ASK A FINANCIAL PLANNER
What is the Deductibility of Points & Other Closing Costs?
When you take a loan to purchase a first or second residence (or to refinance an existing loan on a first or second home), you generally will be charged closing costs (also known as settlement charges). These generally include points as well as attorney’s fees, recording fees, title search fees, appraisal fees, and other loan or document preparation and processing fees. The question you will face is whether you can deduct these fees immediately or whether they are added to the cost basis of your home.
What are Points?
Points are costs that are often charged to you by a lender when you take a loan secured by your home. One point equals 1 percent of the loan amount borrowed. (For example, 1.5 points on a $100,000 loan would equal $1,500.) If the points are charged for services provided by the lender in preparing or processing the loan, then they are not deductible. However, if the lender charges the points as up-front interest and in return gives you a lower interest rate on the loan, then the points may be deductible.
Tip: It doesn’t matter whether your lender calls the charge points or a loan (or mortgage) origination fee. If this charge represents prepaid interest, it may be deductible.
Are Points Deductible & When?
Points charged as prepaid interest are deductible over the term of the loan except when they are paid on a loan used to buy or improve your primary residence. Points are deductible for the tax year in which they are paid if you meet all of the following conditions:
- Your loan is secured by your main home
- Paying points is an established business practice in the area where the loan was made
- The points paid were not more than the points generally charged in that area
- You use the cash method of accounting (most individuals use this method)
- The points were not paid in place of amounts that ordinarily are stated separately on the settlement statement, such as appraisal fees, inspection fees, title fees, attorney fees, and property taxes
- The funds you provided at or before closing, plus any points the seller paid, were at least as much as the points charged
- You use your loan to buy or build your main home
- The points were computed as a percentage of the principal amount of the mortgage
- The amount is clearly shown on the settlement statement as points charged for the mortgage. The points may be shown as paid from either your funds or the sellers
For more information on deducting points, see IRS Publication 936.
What if the Points are Withheld by the Lender From the Loan Proceeds?
If the loan is for the purchase of your primary residence, any points withheld by the lender will be deductible as up-front interest if (at or prior to the closing of the loan) you pay a down payment, escrow deposit, or earnest money equal to the charge for points. If, however, the loan is used to improve your primary residence, then the points paid related to the home improvement loan may be deducted in the year paid (if certain criteria are met).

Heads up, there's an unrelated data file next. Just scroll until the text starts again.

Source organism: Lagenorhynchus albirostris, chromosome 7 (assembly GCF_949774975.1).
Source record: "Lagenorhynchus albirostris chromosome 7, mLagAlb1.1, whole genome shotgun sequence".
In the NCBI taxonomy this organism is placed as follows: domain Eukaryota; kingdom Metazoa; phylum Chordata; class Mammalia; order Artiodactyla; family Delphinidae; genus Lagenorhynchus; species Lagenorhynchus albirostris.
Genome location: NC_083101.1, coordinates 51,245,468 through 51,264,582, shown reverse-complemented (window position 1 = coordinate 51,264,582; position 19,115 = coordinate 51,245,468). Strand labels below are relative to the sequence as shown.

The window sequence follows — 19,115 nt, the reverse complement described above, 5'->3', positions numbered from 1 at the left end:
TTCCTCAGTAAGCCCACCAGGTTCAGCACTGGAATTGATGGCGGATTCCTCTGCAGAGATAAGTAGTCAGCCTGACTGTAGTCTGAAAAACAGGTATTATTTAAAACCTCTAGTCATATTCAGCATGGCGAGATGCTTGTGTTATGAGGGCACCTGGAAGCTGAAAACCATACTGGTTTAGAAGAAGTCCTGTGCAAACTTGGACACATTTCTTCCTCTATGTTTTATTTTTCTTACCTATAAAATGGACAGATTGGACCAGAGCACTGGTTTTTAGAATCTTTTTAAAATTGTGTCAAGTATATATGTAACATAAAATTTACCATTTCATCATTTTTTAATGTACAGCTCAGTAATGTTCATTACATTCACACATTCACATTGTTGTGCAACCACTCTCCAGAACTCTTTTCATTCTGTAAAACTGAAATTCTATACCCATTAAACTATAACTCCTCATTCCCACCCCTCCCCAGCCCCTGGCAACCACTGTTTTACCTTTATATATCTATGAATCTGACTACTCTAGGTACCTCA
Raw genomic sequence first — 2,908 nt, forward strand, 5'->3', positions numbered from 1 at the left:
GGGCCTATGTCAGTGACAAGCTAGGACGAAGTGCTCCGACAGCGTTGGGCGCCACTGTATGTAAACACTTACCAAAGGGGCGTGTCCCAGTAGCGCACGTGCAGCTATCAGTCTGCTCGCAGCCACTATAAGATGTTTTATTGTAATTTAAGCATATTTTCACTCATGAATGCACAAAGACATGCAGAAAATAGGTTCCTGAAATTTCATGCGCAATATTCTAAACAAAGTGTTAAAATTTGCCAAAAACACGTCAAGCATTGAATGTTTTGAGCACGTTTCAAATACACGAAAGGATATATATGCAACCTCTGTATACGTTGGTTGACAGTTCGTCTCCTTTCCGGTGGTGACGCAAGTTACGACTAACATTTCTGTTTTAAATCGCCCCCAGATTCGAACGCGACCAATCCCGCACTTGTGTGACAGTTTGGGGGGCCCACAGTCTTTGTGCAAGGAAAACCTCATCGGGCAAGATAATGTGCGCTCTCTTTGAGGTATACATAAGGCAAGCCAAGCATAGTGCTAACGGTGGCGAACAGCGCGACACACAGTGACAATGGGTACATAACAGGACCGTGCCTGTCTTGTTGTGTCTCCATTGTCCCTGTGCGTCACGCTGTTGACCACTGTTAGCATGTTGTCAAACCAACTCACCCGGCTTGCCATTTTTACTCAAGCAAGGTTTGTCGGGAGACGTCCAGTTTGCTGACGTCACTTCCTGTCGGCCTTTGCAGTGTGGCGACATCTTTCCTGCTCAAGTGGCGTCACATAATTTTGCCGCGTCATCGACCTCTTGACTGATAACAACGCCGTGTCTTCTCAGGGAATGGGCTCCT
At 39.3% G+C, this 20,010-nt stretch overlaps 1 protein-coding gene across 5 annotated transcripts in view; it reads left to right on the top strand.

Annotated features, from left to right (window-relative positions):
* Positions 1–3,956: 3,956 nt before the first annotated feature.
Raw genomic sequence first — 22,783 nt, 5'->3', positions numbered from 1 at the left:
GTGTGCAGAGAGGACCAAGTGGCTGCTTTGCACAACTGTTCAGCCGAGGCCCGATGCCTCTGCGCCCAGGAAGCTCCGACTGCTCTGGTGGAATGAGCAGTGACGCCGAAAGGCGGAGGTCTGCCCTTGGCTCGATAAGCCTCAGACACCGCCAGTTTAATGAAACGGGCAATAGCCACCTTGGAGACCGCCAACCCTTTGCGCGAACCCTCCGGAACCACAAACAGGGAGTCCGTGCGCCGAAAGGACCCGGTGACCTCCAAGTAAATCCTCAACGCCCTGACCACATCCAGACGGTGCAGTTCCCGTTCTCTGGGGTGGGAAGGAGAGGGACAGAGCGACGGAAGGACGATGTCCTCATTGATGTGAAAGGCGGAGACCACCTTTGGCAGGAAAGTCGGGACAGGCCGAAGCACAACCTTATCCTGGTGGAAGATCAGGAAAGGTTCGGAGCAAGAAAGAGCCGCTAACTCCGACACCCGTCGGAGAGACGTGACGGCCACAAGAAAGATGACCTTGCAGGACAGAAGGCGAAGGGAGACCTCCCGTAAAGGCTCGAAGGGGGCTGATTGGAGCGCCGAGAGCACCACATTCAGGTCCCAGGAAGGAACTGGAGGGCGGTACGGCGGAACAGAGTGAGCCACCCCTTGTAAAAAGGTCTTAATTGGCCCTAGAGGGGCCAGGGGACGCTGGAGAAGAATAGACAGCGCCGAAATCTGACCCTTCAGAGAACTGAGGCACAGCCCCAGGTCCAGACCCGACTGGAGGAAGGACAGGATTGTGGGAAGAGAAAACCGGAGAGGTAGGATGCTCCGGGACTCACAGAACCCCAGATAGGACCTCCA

Can You Deduct Points Paid by the Seller?
Yes, these can be deducted by you as an up-front interest charge. However, because they are also considered a reduction in the cost of the home, you must lower your cost basis in the home by an amount equal to the points paid by the seller.
Can You Deduct Points Charged on a Mortgage Secured by a Second Home?
Yes, but they must be deducted ratably over the term of the loan.
Example: If you pay $3,000 in points on a 30-year mortgage secured by a second home, you can deduct $100 in points each year during the term of the loan.
If You Are Amortizing the Deduction of Points on a Loan Over the Term of That Loan & the Loan Ends Early, How Do You Treat the Points You Have Not Yet Deducted?
If the loan ends early (because, for example, you sell the home or refinance the mortgage), you may fully deduct the remaining points for the tax year the loan ends.
How Are Points on a Refinanced Loan Treated?
Points paid on a refinanced loan must be amortized over the life of the loan. However, there is one exception: If part of the loan is used to make improvements to your primary residence, you can deduct that portion of the points allocable to the home improvements made in the year the points are paid (if certain criteria are met).
Example: Suppose you take a cash-out refinance mortgage for $100,000 and pay two points ($2,000). Then, $90,000 is used to pay off the principal debt owed on the old mortgage, $4,000 is used to pay off bills, and $6,000 is used to put in a new kitchen. Since 6 percent ($6,000 divided by $100,000) is used for home improvement, then $120 (6 percent of $2,000) may be deducted in the year the loan is taken. The remaining $1,880 in points must be deducted ratably over the life of the loan.
Can Other Closing Costs Be Deducted?
Other closing costs that are charged to you, such as attorney’s fees, recording fees, title search fees, appraisal fees, owner’s title insurance, and other loan or document preparation and processing fees, are not deductible. Rather, they are added into the cost basis of your home.
Example: Over and above points, assume that your closing costs on a loan you take to purchase a $200,000 home total $1,500 dollars. Your initial cost basis in that home would be $201,500.
Caution: Fees that you pay at closing, placed in escrow to cover costs that you will be required to pay later (e.g., fire insurance premiums), are not added to the basis of your home.
SESLOC members have access to our knowledgeable CFS* Financial Advisor, located at SESLOC Wealth Management »